Finding the right dog trainer is hard. There are several different philosophies and types of classes, plus the information is distributed across many sites. So which one is best for you and your puppy? In this guide, we’ll review the types of classes and training philosophies to get you started. 

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Training Philosophy 

The same way you want to make sure your vet shares your beliefs on treating your dog, you want a trainer who will train your dog with the methodologies you want. Dog training is a highly unregulated field so there’s many certifications available for trainers that are then “certified”. Each training school teaches a different philosophy. These are the main four schools of thought: 

Positive reinforcement

Positive reinforcement relies on the idea that dogs will learn good behavior when they are rewarded for it with treats or praise. Undesired behavior is not punished, it’s simply not acknowledged by the trainer. There is no punishment in the form of a harsh reprimand or physical force. Clicker training would be categorized under positive reinforcement as well, as the click becomes the dog’s “reward” over time.

Positive punishment

Under this philosophy, the trainer uses a stimulus to discourage your dog from continuing an undesired behavior. The stimulus can be a loud noise (like shaking coins inside a can), but not physical punishment.

Model rival training

This philosophy is sometimes called mirror training, and it relies on your dog observing you (or another human) and essentially copying your behavior. The trainer will have a human act out the desired behavior and praise them for completing the task. The dog will observe the task and reward and learn to do the same in order to get the same reward. 

Alpha dominance

This philosophy relies on pack mentality to create dominance over the dog. While some well-regarded trainers swear by it, such as Cesar Milan, many claim it is a very antiquated method. Trainers create the dominance over the dog in different ways, but common methods include tightening their collars when an undesired behavior is shown or alpha rolling your dog, which is when you or the trainer pins the dog on their side until they are forced to submit.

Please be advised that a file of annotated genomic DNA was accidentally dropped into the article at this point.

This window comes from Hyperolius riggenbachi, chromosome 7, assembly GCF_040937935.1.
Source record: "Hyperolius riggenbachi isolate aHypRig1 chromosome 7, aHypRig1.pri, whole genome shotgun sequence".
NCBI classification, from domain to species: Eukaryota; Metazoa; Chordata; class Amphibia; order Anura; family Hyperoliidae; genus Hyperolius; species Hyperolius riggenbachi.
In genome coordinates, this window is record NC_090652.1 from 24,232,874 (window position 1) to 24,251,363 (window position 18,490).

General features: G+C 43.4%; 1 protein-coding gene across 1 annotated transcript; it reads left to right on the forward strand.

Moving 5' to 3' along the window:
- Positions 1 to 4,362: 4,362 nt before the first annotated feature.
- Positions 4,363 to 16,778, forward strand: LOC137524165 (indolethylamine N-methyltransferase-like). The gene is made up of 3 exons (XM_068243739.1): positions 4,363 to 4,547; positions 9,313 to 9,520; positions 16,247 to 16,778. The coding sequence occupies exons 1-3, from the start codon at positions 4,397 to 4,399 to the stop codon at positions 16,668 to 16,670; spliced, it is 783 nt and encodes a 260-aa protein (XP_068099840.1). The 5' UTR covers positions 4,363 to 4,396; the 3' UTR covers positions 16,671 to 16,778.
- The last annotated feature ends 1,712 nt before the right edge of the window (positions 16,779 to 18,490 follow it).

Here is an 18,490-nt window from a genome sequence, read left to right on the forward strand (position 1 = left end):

Training is expensive so you want to find a trainer that is within your budget. When deciding your budget, you should assume you’ll need around 5 sessions. Some trainers offer value packages for puppy parents that purchase more than one class and they are usually much cheaper when purchased this way. 


There are a few different types of classes that are available for puppy training. Puppy kindergarten works well for basic obedience, but if you’re trying to correct a bad behavior such as aggressiveness, private lessons or train and board will likely be more effective. 

  • Puppy kindergarten
  • Private 1:1 classes
  • Train and board
  • Online self paced course


If you’re looking for help with at-home behaviors like potty training, it is helpful to have an at-home trainer that can see your setup and make corrections as needed. Otherwise, obedience training at a facility works really well too and can be a way to socialize your puppy with other puppies. 

  • At home: Trainer comes to your home for the appointment. Usually, trainers charge by session so if you’re in their radius there is no additional fee for their commute.  If your dog gets nervous or too excited in new places, starting with at home training is a good option. 
  • In facility: You bring your dog to their training facility. If you’re looking to do any agility training, you’ll have to do training at a facility. Remember you can't do agility training with puppies!
  • Virtual: Most trainers began to offer virtual training sessions during COVID, and typically run at a discounted rate. It’s a good option if you want to learn how to train your puppy yourself while saving money.